Ray's show ending "freak out" circa 1970, an often anticipated and encouraged bit, which if it weren't for great roadies, would have surely ended up with the amps on the floor. (Mark, Joe, Phil, Vince, you guys were the best!)
The Damnation of Adam Blessing looking mean and lean, perform at a Detroit music fest, August 1972, shortly after Ken Constable became a touring member of the band.
Ray in Key West, tweaking "Illusions of Justice" 2005.
Illusions of Justice,
©2005 Ray Benich
all rights secured
(where appropriate, names have been changed).
Editor's Note: Sections that appear highlighted are Damnation Moments- flashbacks to the Damnation of Adam Blessing.
When I was 18 years old I recorded my first album with the Damnation of Adam Blessing, for United Artist records. From 1969 to 1973 the group would record four albums in all. Being a part of the Cleveland music scene in the late 60's and early 70's when groups like the James Gang, Eric Carmen of the Raspberries, Benjamin Orr, later of the Cars, were all local artists, provided an incredibly fertile environment in which a young band could develop. For several years Damnation's records were regionally successful, with their singles and albums often going top 5 in Cleveland, and other parts of the mid-west. The major hindrance that kept the group from breaking nationally was a distribution problem with United Artists.
In 1972 while playing at a club in Ft. Lauderdale, I met and fell in love with a dark haired beauty from Delaware, named Sarah Lindqist. For some inexplicable reason, as I sit here in my prison cell our first meeting gently rolls across my mind. After our last set of the night around 4 am, as the night owls drift their separate ways, I saw Sarah standing on the dance floor talking to her girl friend. I approached her from behind, and without saying a word, I gently placed my hands on her hips and drew her body next to mine. As the contours of our bodies met I could feel the energy flow. For a few seconds she hesitated, then turned to me and said, "do you always introduce yourself like that"? Sheepishly I confessed, "no, I'm sorry, you just looked soooo beautiful, I lost control."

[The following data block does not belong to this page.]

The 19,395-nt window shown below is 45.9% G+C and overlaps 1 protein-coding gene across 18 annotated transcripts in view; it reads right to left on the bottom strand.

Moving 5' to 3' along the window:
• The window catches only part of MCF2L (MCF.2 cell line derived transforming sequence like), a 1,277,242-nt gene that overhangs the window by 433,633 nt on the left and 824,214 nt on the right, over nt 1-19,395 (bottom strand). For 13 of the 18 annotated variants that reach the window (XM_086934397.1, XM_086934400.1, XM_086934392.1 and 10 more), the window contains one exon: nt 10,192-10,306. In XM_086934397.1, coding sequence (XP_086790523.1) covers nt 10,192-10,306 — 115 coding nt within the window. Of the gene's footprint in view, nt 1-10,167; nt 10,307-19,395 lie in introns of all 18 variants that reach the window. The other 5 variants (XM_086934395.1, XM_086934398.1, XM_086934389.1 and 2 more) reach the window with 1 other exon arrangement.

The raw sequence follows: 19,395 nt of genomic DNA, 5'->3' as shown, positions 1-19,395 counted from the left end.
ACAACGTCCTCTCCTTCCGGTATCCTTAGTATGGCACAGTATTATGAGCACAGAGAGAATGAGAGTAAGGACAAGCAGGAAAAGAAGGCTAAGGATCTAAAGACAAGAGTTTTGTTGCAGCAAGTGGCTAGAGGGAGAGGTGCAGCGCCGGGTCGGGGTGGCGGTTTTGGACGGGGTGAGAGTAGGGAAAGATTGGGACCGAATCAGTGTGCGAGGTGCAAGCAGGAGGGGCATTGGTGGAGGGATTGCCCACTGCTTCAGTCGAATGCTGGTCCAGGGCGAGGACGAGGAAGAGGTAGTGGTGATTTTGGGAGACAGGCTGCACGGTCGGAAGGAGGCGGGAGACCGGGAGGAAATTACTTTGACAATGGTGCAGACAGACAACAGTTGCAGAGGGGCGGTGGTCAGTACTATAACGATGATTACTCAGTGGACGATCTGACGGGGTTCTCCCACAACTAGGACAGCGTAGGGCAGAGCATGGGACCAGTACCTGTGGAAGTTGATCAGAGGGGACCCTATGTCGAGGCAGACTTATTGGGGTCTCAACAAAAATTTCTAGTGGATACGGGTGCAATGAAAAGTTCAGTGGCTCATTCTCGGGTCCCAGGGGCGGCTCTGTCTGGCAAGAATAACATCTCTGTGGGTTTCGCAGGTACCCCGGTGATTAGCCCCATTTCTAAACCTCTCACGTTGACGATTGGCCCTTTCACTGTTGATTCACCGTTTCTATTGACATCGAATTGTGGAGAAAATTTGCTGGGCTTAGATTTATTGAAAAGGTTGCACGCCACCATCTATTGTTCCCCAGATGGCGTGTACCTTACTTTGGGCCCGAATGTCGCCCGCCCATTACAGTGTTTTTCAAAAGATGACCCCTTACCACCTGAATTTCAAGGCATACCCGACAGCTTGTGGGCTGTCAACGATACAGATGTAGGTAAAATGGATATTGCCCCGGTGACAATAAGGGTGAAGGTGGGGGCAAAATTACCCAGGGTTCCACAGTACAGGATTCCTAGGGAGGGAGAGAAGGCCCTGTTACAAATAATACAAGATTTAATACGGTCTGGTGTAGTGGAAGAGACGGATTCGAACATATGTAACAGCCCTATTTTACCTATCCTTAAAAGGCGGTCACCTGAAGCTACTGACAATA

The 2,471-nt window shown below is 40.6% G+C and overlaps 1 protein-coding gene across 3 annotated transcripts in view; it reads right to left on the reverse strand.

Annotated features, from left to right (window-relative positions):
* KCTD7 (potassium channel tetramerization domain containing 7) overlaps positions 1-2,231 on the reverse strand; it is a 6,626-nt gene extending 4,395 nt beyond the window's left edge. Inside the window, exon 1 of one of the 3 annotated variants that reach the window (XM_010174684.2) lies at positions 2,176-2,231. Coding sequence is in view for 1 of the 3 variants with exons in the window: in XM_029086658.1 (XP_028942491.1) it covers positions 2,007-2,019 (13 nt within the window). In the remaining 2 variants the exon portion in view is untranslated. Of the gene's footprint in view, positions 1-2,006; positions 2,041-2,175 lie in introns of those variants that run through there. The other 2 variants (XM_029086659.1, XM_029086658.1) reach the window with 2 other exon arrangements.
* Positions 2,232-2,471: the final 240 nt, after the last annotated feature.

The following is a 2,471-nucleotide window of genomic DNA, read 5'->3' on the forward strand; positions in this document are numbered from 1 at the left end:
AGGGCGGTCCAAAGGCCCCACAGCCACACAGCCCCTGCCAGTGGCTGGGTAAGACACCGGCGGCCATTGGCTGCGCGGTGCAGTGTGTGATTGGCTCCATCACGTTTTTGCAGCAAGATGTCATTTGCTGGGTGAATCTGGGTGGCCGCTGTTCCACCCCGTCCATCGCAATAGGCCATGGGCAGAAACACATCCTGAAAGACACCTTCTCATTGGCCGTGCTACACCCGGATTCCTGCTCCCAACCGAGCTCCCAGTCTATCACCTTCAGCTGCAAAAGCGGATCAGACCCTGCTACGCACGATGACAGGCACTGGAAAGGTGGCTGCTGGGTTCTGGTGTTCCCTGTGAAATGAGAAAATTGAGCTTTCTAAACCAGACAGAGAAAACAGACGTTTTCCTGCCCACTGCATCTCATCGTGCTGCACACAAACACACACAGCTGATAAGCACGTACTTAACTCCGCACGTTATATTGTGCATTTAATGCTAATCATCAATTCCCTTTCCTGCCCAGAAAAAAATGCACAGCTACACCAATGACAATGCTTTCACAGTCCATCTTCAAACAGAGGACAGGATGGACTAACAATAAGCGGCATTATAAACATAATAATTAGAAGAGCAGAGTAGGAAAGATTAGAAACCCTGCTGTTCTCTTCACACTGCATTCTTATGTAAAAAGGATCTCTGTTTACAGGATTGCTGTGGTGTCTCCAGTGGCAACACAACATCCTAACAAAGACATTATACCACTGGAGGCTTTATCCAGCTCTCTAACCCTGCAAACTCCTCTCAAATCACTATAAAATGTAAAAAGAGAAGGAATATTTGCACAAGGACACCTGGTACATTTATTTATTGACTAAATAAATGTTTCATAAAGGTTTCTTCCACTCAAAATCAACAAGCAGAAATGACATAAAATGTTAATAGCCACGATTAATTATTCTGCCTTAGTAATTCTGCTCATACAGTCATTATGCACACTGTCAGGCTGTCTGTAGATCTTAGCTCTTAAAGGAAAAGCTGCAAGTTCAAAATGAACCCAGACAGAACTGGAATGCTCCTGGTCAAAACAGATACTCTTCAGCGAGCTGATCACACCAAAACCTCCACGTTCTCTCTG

When Sarah came to Cleveland, several weeks later (having phoned from Lauderdale to say, "I'm on my way to New York, on a fashion assignment, I was wondering if I could stop over in Cleveland, to see you"?) It was inevitable that this situation would be viewed in a dim light by my first wife Sue. Sue and her family hated my career and almost everything it brought me into contact with, other than the money. They tried their best to talk me into giving up music and going to work for her father, who was an executive at the Ford plant in Cleveland. This very issue had a great deal to do with exactly why I was "playing around" on Sue. When I met Sarah I was in fact looking for a friend, a lover that would accept me for what I was. When both girls started showing up at the bands gigs in the Cleveland, area, it presented some very sensitive situations, that the other band members found quite amusing.
The first clue that a less intoxicated, (stoned), right-thinking person might well have noticed to indicate that Sarah had a serious problem with honesty was, that there never was any modeling assignment in New York City. And that she paid her motel bill, (yes, she was staying in a motel while I lived with Sue), with a bad check.
continue to page 2 of Illusions Of Justice.
A short note on Existentialism: In this rare 1969 photo taken by legendary rock photographer George Shuba, it's obvious that "existence precedes essence". Left to right, Bill Schwark, Adam Blessing, Jim Quinn, (just sixteen at the time), Bob Kalamasz, and Ray Benich. (With our first equipment van.)